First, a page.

“Who are you, really?”
When those words came out of my professor’s mouth, they hit me like a truck. Everyone else in the lecture seemed to carry on scrolling through Facebook or jotting down notes from the PowerPoint. No one else looked like they were freaking out the way I was internally. I sat there feeling like I’d just been exposed in some awful way.
I never really paid that question any mind, never questioning who I was and what I was doing. This time, for some reason, when those words hit my ears, I felt like they created a gaping hole inside of me and I had no idea how to fill it up. It forced me to really look inside of myself and start to figure things out.
College is a time to start figuring out who we are. This is the time to put some pieces of our lives and identities together and begin to grow into ourselves. The external pressures, from our families, social lives, classes, the future and life itself, sometimes feel like they’re drawing in on us, making everything more difficult.
Within all this confusion, who you are and what you want seems to get lost.
I didn’t realize how lost I was until that professor showed me. Take it from me, a person who has and is still going through it, it’s a struggle. I promise it gets easier, though.
Growing up in a tightly knit Polish family, I was always told “Uczyć się, uczyć się, uczyć się!” or “learn, learn, learn!” I’ve had that echoing through my mind for my whole life, a positive motivating factor. I’ve taken that and twisted it into something that makes me stressed out. I think of these words constantly; I get stress out that I should do more.
I tend to put an immense amount of pressure on myself to be the best at everything, like I’m sure many others do. I feel like I came out of the womb goal oriented and focused on succeeding in any way, shape or form. I enjoy going to school, learning and seeing it all pay off in my grades, but sometimes I let the pressure I put on myself consume me. It chews me up and breaks me up inside.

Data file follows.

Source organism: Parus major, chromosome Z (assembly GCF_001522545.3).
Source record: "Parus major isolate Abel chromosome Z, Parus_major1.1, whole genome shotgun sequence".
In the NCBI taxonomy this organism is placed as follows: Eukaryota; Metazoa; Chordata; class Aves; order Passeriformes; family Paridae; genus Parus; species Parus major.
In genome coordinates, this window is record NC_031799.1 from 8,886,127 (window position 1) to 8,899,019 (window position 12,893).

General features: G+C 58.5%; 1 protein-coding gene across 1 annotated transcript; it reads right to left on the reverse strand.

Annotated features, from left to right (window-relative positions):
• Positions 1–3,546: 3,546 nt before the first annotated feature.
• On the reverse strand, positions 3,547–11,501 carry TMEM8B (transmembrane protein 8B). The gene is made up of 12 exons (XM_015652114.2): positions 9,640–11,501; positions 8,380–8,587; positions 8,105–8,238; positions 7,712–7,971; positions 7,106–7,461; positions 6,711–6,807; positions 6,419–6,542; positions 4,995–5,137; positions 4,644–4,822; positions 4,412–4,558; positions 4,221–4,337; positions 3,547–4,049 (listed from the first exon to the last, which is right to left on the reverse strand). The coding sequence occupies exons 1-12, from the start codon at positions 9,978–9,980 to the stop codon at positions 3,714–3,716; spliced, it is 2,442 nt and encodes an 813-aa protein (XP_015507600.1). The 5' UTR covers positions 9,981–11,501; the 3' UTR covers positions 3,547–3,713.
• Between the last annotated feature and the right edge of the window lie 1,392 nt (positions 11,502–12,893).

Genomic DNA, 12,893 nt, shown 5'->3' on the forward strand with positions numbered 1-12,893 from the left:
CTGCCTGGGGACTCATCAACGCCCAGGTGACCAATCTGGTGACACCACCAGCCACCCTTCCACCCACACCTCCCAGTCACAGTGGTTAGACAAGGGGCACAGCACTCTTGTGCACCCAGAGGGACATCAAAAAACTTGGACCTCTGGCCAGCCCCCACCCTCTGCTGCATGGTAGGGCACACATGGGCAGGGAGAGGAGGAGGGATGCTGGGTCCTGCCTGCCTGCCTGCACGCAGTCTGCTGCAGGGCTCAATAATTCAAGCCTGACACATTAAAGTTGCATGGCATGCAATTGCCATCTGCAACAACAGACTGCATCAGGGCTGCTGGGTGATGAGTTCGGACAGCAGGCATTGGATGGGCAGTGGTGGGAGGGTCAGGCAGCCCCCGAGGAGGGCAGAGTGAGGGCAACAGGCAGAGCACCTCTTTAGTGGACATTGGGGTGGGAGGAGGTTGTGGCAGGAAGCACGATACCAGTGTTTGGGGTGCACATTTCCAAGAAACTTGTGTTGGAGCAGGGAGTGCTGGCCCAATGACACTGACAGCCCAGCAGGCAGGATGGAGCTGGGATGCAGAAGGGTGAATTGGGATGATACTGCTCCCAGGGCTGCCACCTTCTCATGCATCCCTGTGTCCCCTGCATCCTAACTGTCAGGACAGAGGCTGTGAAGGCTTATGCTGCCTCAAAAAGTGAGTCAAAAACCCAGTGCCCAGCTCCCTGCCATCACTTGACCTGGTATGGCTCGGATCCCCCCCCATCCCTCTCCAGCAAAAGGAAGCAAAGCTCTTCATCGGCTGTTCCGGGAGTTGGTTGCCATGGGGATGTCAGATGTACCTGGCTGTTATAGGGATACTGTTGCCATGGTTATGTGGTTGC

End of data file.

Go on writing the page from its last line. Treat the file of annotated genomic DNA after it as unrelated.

I can’t tell you how many times I’ve laid awake at night thinking about irrational fears about failing. What assignments are due in the next two weeks? How am I going to succeed in the future? When I’d finish studying for a huge test or writing a paper, I’d get right to the next thing without taking a second to be proud of what I accomplished—let alone a moment to relax.
I was working so hard I realized I never took the time to figure out who I really am.
This year during spring semester midterms, I had an exam in each of my five classes as well as a paper due all within one week. I worked myself into the ground that whole week, studying, staying up, repeating “uczyć się, uczyć się, uczyć się” in my head over and over. Needless to say, I was completely and utterly stressed out.
When it came to Friday, everything was done to the best of my ability and turned in. You would think the stress evaporated, but instead I stressed out over the fact that I had no stress. In my mind, I thought I should’ve been doing something— not relaxing.
I felt bad for taking a break, so I created more work to do for myself.
When that professor asked me who I was, my mind wandered to those moments where I let the pressure and stress consume me. I always thought this was normal; all this anxiety from the weight I placed on my own shoulders about school.
I disguised it and justified it as drive and motivation—which it can be—but I realized for me it was definitely not. This realization was the first step for me to work harder at relieving that pressure and letting myself slowly discover myself by making time solely dedicated to me. It’s not easy to try and change a behavior or way of life— it’s a work in process.
I try to constantly remind myself that being the perfect student is something that’s virtually impossible and that it’s okay to take a break. I plan out my work so that I give myself some days off to relax or do something I enjoy.
Personally, this helps me manage my stress level and do better when completing assignments. When I hear the words “uczyć się, uczyć się, uczyć się”in my mind, I remind myself of the positive feelings that used to come with it.
I feel calmer and happier when I remember to remind myself that I’m doing great and deserve those small breaks to work on me instead of an assignment. Slowly, but surely, I am getting to know myself better and realizing the ways I can make myself happy and succeed in the ways I want to.